What happens if a complaint is filed against me with the New York Department of Health Office of Professional Medical Conduct and Physician Discipline?
Complaints are reviewed by investigators and medical staff. If the allegations in the complaint are deemed to be under the jurisdiction of the Office then the matter is assigned to an investigator. If the investigation reveals that there could have been misconduct then the matter is referred to an investigation committee. The investigation committee can recommend that the matter go to a hearing, that more investigation is necessary, that a dismissal is warranted or it can issue a warning to the doctor. If the committee finds that there is an imminent danger then it can order that the physician’s license be summarily suspended. If that happens, or if the committee decides to go to hearing, then a formal hearing is scheduled. A hearing is an official proceeding that is heard by a committee of the Board which consists of two physicians and a layperson. The committee hears evidence from both sides who are most often represented by attorneys. If the physician is unhappy with the decision of the committee it can appeal to an Administrative Review Board.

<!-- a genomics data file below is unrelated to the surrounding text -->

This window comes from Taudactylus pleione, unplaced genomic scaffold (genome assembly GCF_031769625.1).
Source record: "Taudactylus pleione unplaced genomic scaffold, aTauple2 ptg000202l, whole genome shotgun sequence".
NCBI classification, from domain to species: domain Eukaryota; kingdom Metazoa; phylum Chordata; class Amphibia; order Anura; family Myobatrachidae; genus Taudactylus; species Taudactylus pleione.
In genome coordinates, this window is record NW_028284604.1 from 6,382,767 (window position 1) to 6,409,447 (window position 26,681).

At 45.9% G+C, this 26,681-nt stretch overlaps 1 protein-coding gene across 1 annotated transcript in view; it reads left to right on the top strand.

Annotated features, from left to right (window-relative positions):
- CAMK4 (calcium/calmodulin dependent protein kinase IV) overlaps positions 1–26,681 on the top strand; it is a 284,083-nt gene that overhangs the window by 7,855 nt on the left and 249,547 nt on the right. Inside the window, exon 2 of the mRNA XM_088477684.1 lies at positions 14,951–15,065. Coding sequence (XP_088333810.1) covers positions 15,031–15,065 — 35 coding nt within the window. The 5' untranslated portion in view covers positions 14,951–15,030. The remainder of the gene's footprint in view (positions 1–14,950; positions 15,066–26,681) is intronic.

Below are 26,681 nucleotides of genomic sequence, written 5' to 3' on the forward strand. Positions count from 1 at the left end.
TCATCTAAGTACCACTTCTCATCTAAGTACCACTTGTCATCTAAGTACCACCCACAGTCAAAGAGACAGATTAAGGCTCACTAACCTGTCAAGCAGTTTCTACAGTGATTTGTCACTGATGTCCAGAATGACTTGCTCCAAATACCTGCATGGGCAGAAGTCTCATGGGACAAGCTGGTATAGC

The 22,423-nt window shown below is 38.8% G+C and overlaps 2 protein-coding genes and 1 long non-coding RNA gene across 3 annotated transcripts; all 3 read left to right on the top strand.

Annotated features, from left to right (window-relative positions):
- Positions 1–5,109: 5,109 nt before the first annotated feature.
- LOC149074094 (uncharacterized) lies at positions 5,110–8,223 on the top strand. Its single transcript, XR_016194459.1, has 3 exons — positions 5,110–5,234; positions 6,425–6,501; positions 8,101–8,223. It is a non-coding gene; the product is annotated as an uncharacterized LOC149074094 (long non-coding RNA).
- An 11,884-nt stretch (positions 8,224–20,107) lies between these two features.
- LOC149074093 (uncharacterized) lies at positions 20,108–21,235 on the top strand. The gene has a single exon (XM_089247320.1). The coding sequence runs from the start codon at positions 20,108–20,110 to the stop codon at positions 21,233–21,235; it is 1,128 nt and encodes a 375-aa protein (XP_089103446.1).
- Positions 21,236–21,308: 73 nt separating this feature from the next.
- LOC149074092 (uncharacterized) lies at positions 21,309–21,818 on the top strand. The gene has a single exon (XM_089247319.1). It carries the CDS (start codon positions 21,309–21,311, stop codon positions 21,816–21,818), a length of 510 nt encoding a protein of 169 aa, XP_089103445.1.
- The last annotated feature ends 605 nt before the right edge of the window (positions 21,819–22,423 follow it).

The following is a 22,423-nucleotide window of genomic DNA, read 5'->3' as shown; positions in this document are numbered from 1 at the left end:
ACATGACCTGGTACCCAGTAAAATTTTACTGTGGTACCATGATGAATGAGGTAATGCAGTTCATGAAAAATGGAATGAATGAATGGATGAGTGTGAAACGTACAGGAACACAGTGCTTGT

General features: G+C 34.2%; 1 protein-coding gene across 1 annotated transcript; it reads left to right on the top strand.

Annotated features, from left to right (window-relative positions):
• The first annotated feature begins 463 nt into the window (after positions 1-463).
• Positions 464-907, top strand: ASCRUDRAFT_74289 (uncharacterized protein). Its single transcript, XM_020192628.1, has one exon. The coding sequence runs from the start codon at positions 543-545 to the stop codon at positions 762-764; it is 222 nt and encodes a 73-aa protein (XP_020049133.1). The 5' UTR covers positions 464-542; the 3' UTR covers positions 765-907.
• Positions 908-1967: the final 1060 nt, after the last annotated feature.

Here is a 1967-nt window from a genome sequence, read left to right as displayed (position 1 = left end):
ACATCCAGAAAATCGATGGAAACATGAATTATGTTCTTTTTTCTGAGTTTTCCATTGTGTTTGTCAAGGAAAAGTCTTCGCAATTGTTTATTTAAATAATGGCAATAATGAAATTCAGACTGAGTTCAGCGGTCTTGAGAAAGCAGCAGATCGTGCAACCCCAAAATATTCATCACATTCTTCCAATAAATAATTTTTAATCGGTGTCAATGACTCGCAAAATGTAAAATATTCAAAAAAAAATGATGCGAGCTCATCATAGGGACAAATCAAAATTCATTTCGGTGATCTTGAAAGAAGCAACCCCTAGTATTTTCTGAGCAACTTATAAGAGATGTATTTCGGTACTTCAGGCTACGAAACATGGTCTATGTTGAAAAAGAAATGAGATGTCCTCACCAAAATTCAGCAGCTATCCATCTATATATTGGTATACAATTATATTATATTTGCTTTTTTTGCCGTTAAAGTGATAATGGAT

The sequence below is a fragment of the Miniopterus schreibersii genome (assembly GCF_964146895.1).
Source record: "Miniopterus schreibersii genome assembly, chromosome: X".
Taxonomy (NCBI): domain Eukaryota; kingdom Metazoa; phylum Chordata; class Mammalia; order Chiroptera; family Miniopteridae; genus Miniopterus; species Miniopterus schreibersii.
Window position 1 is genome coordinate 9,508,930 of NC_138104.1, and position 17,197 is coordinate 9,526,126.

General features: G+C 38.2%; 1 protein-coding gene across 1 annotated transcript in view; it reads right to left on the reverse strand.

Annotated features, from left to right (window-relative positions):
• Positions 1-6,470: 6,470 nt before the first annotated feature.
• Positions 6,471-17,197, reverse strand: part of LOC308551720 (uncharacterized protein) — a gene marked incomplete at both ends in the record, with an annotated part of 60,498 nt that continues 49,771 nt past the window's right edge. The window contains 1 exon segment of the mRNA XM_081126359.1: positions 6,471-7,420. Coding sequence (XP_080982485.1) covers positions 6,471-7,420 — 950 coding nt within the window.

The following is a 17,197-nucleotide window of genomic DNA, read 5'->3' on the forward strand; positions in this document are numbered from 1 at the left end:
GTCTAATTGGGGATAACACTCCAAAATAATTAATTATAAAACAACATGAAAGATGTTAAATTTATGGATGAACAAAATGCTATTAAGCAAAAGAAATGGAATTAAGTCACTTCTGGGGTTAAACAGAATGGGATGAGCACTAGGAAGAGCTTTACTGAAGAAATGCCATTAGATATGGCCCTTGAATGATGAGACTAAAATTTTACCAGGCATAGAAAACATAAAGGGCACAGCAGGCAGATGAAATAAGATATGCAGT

The information on this page is meant to provide a general overview of the law. The laws in your state and/or city may deviate significantly from those described here. If you have specific questions related to your situation you should speak with a local attorney.